There is another benefit from this “tiling”. As we are now manipulating several values at the same time, we get opportunities to use the vector capabilities of our processor. First we have operations that will compute “fused” multiplication and accumulation over four lanes at a time: they read two vectors of four values each, compute the products lane-to-lane before adding in place these four values into another vector of value representing the “sums” variables.

The second trick: packing

Our optimization task is all about feeding the expensive multiplication circuitry as fast as we can.  By making a tile, we found a way to read less data from memory or read it over and over less often. Now we can focus on the inner tile body, and specifically the address computation: to read a value from A or B, we need to translate the column and row addressing to a buffer offset. This requires us to make relatively elaborate operations at each loop, which take cycles, and access data in complex fashion — specifically for A as the tile makes us read several rows in lock step.

We are not reading A or B just once: all values from A will be read as many times as the tile fits in the width of B. The big idea behind the packing is to rearrange the data from A and B before entering the loop, so that the values are in the order the tile will need them. Many CPU families have instructions that will read something from a given address and increment the address accordingly in one single step. Additionally, packing values from the inputs means we no longer need to load individual values, but can now load entire vectors.

As a result the favorable layout is a bit weird... We show the packing for the left A matrix. The red arrows represent the usual “row-major” order for a matrix storage: entire rows are stored left-to-right, consecutively from top to bottom. The black zig-zagging arrow represents the packed order: we group together little column vectors of length matching the height of the tile (4 here), moving left-to-right over a panel of 4 rows. Then we start again at the left for the next panel of 4 rows.

Despite requiring a preprocessing step, packing yields very good performance improvements… let’s try all of this.

Trying it out

We have written simple toy C multipliers to compare the performance of these tricks.

This graph shows the bandwidth of each of our multipliers, counting elementary multiplications only: the longer the bar, the faster the operation. Compared to the native implementation, the 4x4 packed implementation is roughly 8 times faster. However, there are a couple of unexpected observations:

  • Firstly, the naive implementation outperforms the small tiles

  • Additionally, the 8x8 packed implementation does not look good at all

What's going on here? The approach that we took is to write simple C code and compile it with optimizations. We rely on the compiler optimizer to figure out our operations can be translated to machine code using SIMD instructions everywhere. This compiler feature is called auto-vectorization, because it translates scalar source code to vector machine code. And it looks like it is doing a pretty good job making sense of the packed 4x4 implementation.

The packed 8x8 should be better than the 4x4. The Armv8 32 vector registers are enough to actually handle 12x8 tiles — that’s what tract production implementation uses. So what is happening here? In this case, the compiler optimizer has been outsmarted. It can not figure out how to arrange data in the vector registers to fully optimize our code so fallback to something that works but is not very efficient.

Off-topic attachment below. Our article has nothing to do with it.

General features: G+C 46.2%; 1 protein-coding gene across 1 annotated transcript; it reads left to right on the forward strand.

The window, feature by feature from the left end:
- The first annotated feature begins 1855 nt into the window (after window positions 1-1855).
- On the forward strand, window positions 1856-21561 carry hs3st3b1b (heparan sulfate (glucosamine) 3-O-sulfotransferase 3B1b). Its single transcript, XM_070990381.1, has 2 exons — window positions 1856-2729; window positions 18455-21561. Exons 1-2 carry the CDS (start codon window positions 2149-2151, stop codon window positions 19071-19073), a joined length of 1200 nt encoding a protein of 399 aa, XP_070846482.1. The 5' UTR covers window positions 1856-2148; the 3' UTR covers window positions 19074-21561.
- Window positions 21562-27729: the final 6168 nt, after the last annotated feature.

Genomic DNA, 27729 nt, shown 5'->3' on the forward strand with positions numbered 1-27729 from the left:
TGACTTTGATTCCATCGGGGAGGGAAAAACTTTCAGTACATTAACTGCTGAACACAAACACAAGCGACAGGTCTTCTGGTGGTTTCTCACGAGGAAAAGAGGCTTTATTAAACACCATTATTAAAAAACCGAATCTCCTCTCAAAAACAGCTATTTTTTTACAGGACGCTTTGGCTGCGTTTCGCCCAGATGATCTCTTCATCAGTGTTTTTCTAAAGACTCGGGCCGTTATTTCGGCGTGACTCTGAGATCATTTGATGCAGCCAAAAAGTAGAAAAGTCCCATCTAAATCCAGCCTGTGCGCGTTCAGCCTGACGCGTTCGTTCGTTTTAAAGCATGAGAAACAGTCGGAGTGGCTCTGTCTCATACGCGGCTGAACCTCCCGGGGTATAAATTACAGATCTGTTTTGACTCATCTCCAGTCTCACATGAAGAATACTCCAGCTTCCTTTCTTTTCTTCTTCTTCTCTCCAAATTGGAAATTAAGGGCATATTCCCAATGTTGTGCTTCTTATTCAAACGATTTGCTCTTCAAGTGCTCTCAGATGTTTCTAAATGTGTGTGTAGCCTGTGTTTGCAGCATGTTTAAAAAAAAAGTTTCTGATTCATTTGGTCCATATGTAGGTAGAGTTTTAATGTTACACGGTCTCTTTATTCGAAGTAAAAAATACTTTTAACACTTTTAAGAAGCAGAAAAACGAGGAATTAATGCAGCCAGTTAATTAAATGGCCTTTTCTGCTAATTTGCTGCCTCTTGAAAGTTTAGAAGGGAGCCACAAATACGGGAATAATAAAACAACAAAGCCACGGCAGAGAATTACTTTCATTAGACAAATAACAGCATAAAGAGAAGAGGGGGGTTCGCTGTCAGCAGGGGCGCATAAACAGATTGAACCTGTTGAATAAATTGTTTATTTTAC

The progression following the unpacked tiling multiplier looks pretty nice -- except that the naive implementation beats the small tiles. Our guess is that, in this situation, the optimizer manages to actually do something smart with the naive implementation.

What we learn from this experiment is two-fold: first, tiling and packing works. Secondly, we can not blindly trust auto-vectorization. We will look into better alternatives in the third post of this series.

Off-the-shelf implementations

Not every project needs to go through all of this. There are easy to use, well integrated and efficient implementations of matrix multipliers available off-the-shelf: most of them will be found in BLAS-compatible libraries. BLAS is a pretty old thing, dating back from the Fortran years. It is a standardized API for linear algebra functions, one of them, called “sgemm”, is a 32-bit floating point matrix multiplier. It was ported to C and there are a few implementations of BLAS around, some open source like OpenBLAS, Atlas or BLIS, or shipped as part of operating systems  like in Apple Accelerate.

On this chart, we compare our toy naive and packed 4x4 implementations from before to BLIS, a relatively modern BLAS implementation. Off-the-shelf multipliers will be good enough for many use-cases, and for a little cost — will provide a nice speedup compared to a naive implementation.

What’s next ?

In this post, we have dived into the anatomy of efficient matrix multipliers, and seen how software and CPUs must work in synergy to realise efficient implementations for this ubiquitous problem. We have seen that relatively simple hand-crafted solutions can already be orders of magnitude faster than naive ones, but are still beyond the best available options.

In the final installment of this series, we will go deeper. We will look into versions of the tile code for Armv8.  We will show and discuss a bit of actual assembly code, and get acquainted with some specificities of two representatives of the Armv8 family: the venerable Cortex-A53 and the mighty Apple M1.